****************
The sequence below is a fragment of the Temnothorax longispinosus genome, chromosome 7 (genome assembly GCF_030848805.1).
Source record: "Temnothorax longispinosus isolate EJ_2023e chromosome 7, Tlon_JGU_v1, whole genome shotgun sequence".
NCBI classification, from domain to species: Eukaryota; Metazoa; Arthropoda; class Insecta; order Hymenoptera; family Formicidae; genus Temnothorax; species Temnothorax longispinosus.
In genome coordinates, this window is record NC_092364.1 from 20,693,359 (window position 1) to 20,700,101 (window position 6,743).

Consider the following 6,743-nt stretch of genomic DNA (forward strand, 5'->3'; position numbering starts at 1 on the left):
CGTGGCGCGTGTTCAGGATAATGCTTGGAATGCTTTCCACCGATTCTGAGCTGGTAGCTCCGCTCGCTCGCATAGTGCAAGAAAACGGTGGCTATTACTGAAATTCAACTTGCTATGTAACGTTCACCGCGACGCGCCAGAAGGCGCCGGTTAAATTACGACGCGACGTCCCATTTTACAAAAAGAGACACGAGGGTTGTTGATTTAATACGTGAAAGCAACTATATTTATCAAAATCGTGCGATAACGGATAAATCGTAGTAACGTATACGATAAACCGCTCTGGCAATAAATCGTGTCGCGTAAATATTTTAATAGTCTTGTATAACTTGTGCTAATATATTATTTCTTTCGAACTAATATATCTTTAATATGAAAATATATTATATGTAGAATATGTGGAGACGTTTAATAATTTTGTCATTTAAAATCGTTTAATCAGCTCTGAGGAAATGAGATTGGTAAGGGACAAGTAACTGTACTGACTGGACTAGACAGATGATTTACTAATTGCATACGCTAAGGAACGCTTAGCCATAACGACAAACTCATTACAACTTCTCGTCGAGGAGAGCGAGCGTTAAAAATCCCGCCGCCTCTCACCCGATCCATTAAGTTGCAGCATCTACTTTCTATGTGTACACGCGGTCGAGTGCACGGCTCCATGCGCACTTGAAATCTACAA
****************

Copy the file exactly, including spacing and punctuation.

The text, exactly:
The sequence below is a fragment of the Temnothorax longispinosus genome, chromosome 7 (genome assembly GCF_030848805.1).
Source record: "Temnothorax longispinosus isolate EJ_2023e chromosome 7, Tlon_JGU_v1, whole genome shotgun sequence".
NCBI classification, from domain to species: Eukaryota; Metazoa; Arthropoda; class Insecta; order Hymenoptera; family Formicidae; genus Temnothorax; species Temnothorax longispinosus.
In genome coordinates, this window is record NC_092364.1 from 20,693,359 (window position 1) to 20,700,101 (window position 6,743).

Consider the following 6,743-nt stretch of genomic DNA (forward strand, 5'->3'; position numbering starts at 1 on the left):
CGTGGCGCGTGTTCAGGATAATGCTTGGAATGCTTTCCACCGATTCTGAGCTGGTAGCTCCGCTCGCTCGCATAGTGCAAGAAAACGGTGGCTATTACTGAAATTCAACTTGCTATGTAACGTTCACCGCGACGCGCCAGAAGGCGCCGGTTAAATTACGACGCGACGTCCCATTTTACAAAAAGAGACACGAGGGTTGTTGATTTAATACGTGAAAGCAACTATATTTATCAAAATCGTGCGATAACGGATAAATCGTAGTAACGTATACGATAAACCGCTCTGGCAATAAATCGTGTCGCGTAAATATTTTAATAGTCTTGTATAACTTGTGCTAATATATTATTTCTTTCGAACTAATATATCTTTAATATGAAAATATATTATATGTAGAATATGTGGAGACGTTTAATAATTTTGTCATTTAAAATCGTTTAATCAGCTCTGAGGAAATGAGATTGGTAAGGGACAAGTAACTGTACTGACTGGACTAGACAGATGATTTACTAATTGCATACGCTAAGGAACGCTTAGCCATAACGACAAACTCATTACAACTTCTCGTCGAGGAGAGCGAGCGTTAAAAATCCCGCCGCCTCTCACCCGATCCATTAAGTTGCAGCATCTACTTTCTATGTGTACACGCGGTCGAGTGCACGGCTCCATGCGCACTTGAAATCTACAA